Combing neuromuscular and a neurocognitive training approach may allow a transfer of motor control to subcortical regions and free cortical resources for programming more complex motor actions. This would help to screen out incorrect motor responses by the athlete.
Return to Sport Testing after ACL surgery
By better understanding this information, we can develop return to sport testing guidelines that can better determine readiness and hopefully reduce future injuries even more.
I’m not going to lie, I struggle to have a formal test that solely determines my athlete’s return to sport.
With that, I wanted to seek out this new research that may help to better determine an athlete’s readiness, both neuromuscularly and neurocognitively.
Neurocognitive Hop Tests to Determine Return to Play after ACL Surgery
I stumbled upon this recent Tweet by Ohio University PT and researcher Dusty Grooms (@Dusty_Grooms) so I clicked on his 2 links to read the articles.
The articles really made me think about what we are doing with our patients and the role of the brain. I have always thought that the brain plays a much larger role than what we ever imagined.
I know that we like to focus on ACL graft options, loss of range of motion after ACL surgery, strength training after ACL reconstruction, surgical technique, surgeon, etc but we continually miss the boat. I am certainly not downplaying those variables and still think they are quite important, especially during the early phases of ACL rehabilitation. But there’s a reason why our ACL retear rates are so high.
This Grooms paper sought to compare the relationship between four foundational single-leg hop tests and their respective neurocognitive single-leg hop test. These hop tests have been shown to be reliable in a previous study from 2019.
Nine males and 13 females were recruited for this study. They performed the traditional hop test which included a single leg hop, single a crossover hop, single-leg triple hop, and single-leg 6m hop.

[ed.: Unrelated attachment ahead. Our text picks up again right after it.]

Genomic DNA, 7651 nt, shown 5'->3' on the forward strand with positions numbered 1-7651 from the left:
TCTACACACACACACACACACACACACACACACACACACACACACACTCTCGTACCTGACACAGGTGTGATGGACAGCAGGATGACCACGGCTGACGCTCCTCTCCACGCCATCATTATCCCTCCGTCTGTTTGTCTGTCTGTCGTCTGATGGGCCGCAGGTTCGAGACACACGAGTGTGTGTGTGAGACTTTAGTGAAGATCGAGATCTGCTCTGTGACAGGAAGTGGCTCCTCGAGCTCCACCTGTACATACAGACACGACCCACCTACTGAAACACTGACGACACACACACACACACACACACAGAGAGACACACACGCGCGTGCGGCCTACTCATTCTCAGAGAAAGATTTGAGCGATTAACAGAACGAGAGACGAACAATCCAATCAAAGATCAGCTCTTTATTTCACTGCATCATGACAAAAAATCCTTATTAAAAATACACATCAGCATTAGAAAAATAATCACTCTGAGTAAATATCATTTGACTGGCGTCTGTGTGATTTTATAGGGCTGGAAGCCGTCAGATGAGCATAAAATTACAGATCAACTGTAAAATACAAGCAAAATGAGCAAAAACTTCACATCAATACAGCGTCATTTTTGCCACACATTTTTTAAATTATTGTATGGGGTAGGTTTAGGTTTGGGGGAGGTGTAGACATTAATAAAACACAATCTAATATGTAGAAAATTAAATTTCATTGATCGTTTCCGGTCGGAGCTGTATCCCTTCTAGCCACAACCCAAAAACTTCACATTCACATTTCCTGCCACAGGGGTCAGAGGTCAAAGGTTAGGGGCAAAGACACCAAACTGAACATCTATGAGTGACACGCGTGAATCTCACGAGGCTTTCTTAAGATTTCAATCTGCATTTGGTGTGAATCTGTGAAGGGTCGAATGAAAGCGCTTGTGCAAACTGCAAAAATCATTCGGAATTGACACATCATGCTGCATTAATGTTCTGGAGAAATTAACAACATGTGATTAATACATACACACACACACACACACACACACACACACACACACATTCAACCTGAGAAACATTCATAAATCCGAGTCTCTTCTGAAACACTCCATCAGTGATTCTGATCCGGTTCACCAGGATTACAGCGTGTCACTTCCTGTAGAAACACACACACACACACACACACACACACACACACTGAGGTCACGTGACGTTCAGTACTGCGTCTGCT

They also performed these tests separately in which neurocognitive conditions were altered in order to compare the two groups.
The hop test for the neurocognitive group utilized a Fit-Light System that signaled when each hop trial was initiated. Signals changed color and were randomly activated to force the athlete to anticipate each hop then respond as quickly as possible.
The hop tests consisted of:
- Single leg hop – When the correct color flashed, green the participant jumped as far as possible with a single hop
- Single leg triple hop – the fit light flashed one of six colors at random each trial, a random color was selected as the Hop color while the remaining five or assigned as do not hop the participant would perform a single leg hop full within three consecutive hops when the correct color flashed.
- Single leg crossover hop – the participant stood on a centerline in either hop. Based on if the right or left light flashed in their periphery, the sequence of hops was determined by which light was first seen by the participant.
- Single leg 6-meter hop at a random time – the fit light would blink either red or green and hop 6m as quickly as possible.
Here is an example of the crossover hop test performed in the study, big thanks to Dusty Grooms for allowing us to use this video:
Neurocognitive Tasks Decreased Hop Test Performance
The addition of the neurocognitive task decreased the performance for each crossover hop, triple hop, and 6-meter hop test when compared to the traditional hop test.
The only hop test that was not affected was the single-leg hop test when compared to the traditional manner.
Adding a cognitive challenge resulted in the athletes’ inability to jump as far and as quickly, relative to the traditional hop test.
These results may have implications for our rehab programs to help us better design a more mentally challenging environment for our athletes.
As they described in the study, “the more complex hop tests were devised to challenge different aspects of visuomotor and cognitive-motor function, as well as increase the complexity.”
Performance declines were affected by environmental stimuli, which may be extrapolated to real-life performances on the field when actions are less rehearsed and more reactive.
Neurocognitive Training for ACL Rehabilitation
I find the topic of neurocognitive training interesting and fascinating. I’m hopeful that what Dusty and others are doing in this field will help future patients’ recoveries. I also think that it will help clinicians to better understand the complexities of post-surgical ACL rehabilitation.
With our ACL outcomes being far from perfect, I feel as if this new field of research could offer potentially promising outcomes once we better understand and implement these research findings into a comprehensive ACL reconstruction physical therapy program.